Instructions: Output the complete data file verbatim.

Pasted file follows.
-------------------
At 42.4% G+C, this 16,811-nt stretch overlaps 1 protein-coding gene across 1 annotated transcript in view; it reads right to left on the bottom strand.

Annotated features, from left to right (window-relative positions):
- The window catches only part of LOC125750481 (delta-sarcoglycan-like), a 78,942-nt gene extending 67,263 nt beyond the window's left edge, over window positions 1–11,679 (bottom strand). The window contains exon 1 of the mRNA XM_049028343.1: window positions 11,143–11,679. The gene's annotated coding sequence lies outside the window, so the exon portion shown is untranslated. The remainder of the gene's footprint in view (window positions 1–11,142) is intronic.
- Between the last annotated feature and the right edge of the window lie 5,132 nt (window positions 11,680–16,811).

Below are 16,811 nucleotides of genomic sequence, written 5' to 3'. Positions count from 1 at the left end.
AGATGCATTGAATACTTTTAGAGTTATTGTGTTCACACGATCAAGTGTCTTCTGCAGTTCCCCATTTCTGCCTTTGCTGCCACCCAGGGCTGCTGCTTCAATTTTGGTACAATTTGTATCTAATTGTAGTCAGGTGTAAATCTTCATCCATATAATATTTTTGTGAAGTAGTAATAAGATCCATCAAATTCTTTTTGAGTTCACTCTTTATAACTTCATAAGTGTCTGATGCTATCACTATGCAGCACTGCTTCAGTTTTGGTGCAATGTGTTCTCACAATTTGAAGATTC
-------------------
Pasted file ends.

At 42.4% G+C, this 16,811-nt stretch overlaps 1 protein-coding gene across 1 annotated transcript in view; it reads right to left on the bottom strand.

Annotated features, from left to right (window-relative positions):
- The window catches only part of LOC125750481 (delta-sarcoglycan-like), a 78,942-nt gene extending 67,263 nt beyond the window's left edge, over window positions 1–11,679 (bottom strand). The window contains exon 1 of the mRNA XM_049028343.1: window positions 11,143–11,679. The gene's annotated coding sequence lies outside the window, so the exon portion shown is untranslated. The remainder of the gene's footprint in view (window positions 1–11,142) is intronic.
- Between the last annotated feature and the right edge of the window lie 5,132 nt (window positions 11,680–16,811).

Below are 16,811 nucleotides of genomic sequence, written 5' to 3'. Positions count from 1 at the left end.
AGATGCATTGAATACTTTTAGAGTTATTGTGTTCACACGATCAAGTGTCTTCTGCAGTTCCCCATTTCTGCCTTTGCTGCCACCCAGGGCTGCTGCTTCAATTTTGGTACAATTTGTATCTAATTGTAGTCAGGTGTAAATCTTCATCCATATAATATTTTTGTGAAGTAGTAATAAGATCCATCAAATTCTTTTTGAGTTCACTCTTTATAACTTCATAAGTGTCTGATGCTATCACTATGCAGCACTGCTTCAGTTTTGGTGCAATGTGTTCTCACAATTTGAAGATTC